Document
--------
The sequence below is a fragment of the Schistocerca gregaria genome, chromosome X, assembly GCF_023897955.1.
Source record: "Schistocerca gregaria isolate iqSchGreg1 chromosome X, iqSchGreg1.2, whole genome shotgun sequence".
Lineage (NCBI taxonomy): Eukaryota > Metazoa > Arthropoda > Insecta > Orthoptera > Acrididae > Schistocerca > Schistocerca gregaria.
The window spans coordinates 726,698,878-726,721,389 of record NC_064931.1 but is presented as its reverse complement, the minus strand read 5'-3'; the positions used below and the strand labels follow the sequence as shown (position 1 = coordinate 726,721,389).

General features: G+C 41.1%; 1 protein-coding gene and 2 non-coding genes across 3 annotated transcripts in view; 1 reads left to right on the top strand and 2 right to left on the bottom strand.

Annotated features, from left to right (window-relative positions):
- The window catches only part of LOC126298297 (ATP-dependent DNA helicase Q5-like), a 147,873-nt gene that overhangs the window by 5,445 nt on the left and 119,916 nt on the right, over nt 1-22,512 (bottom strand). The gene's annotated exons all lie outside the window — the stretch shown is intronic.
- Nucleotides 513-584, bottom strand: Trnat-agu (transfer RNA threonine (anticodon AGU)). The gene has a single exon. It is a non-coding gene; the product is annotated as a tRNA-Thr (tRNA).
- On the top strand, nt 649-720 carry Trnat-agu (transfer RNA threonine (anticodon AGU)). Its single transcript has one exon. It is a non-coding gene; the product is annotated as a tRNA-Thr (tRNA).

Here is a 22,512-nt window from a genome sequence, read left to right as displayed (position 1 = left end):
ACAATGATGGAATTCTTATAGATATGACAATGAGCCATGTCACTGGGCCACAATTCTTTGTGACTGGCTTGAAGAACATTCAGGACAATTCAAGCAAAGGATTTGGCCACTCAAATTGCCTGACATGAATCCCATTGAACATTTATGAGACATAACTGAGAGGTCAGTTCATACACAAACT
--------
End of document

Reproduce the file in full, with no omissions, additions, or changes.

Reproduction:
The sequence below is a fragment of the Schistocerca gregaria genome, chromosome X, assembly GCF_023897955.1.
Source record: "Schistocerca gregaria isolate iqSchGreg1 chromosome X, iqSchGreg1.2, whole genome shotgun sequence".
Lineage (NCBI taxonomy): Eukaryota > Metazoa > Arthropoda > Insecta > Orthoptera > Acrididae > Schistocerca > Schistocerca gregaria.
The window spans coordinates 726,698,878-726,721,389 of record NC_064931.1 but is presented as its reverse complement, the minus strand read 5'-3'; the positions used below and the strand labels follow the sequence as shown (position 1 = coordinate 726,721,389).

General features: G+C 41.1%; 1 protein-coding gene and 2 non-coding genes across 3 annotated transcripts in view; 1 reads left to right on the top strand and 2 right to left on the bottom strand.

Annotated features, from left to right (window-relative positions):
- The window catches only part of LOC126298297 (ATP-dependent DNA helicase Q5-like), a 147,873-nt gene that overhangs the window by 5,445 nt on the left and 119,916 nt on the right, over nt 1-22,512 (bottom strand). The gene's annotated exons all lie outside the window — the stretch shown is intronic.
- Nucleotides 513-584, bottom strand: Trnat-agu (transfer RNA threonine (anticodon AGU)). The gene has a single exon. It is a non-coding gene; the product is annotated as a tRNA-Thr (tRNA).
- On the top strand, nt 649-720 carry Trnat-agu (transfer RNA threonine (anticodon AGU)). Its single transcript has one exon. It is a non-coding gene; the product is annotated as a tRNA-Thr (tRNA).

Here is a 22,512-nt window from a genome sequence, read left to right as displayed (position 1 = left end):
ACAATGATGGAATTCTTATAGATATGACAATGAGCCATGTCACTGGGCCACAATTCTTTGTGACTGGCTTGAAGAACATTCAGGACAATTCAAGCAAAGGATTTGGCCACTCAAATTGCCTGACATGAATCCCATTGAACATTTATGAGACATAACTGAGAGGTCAGTTCATACACAAACT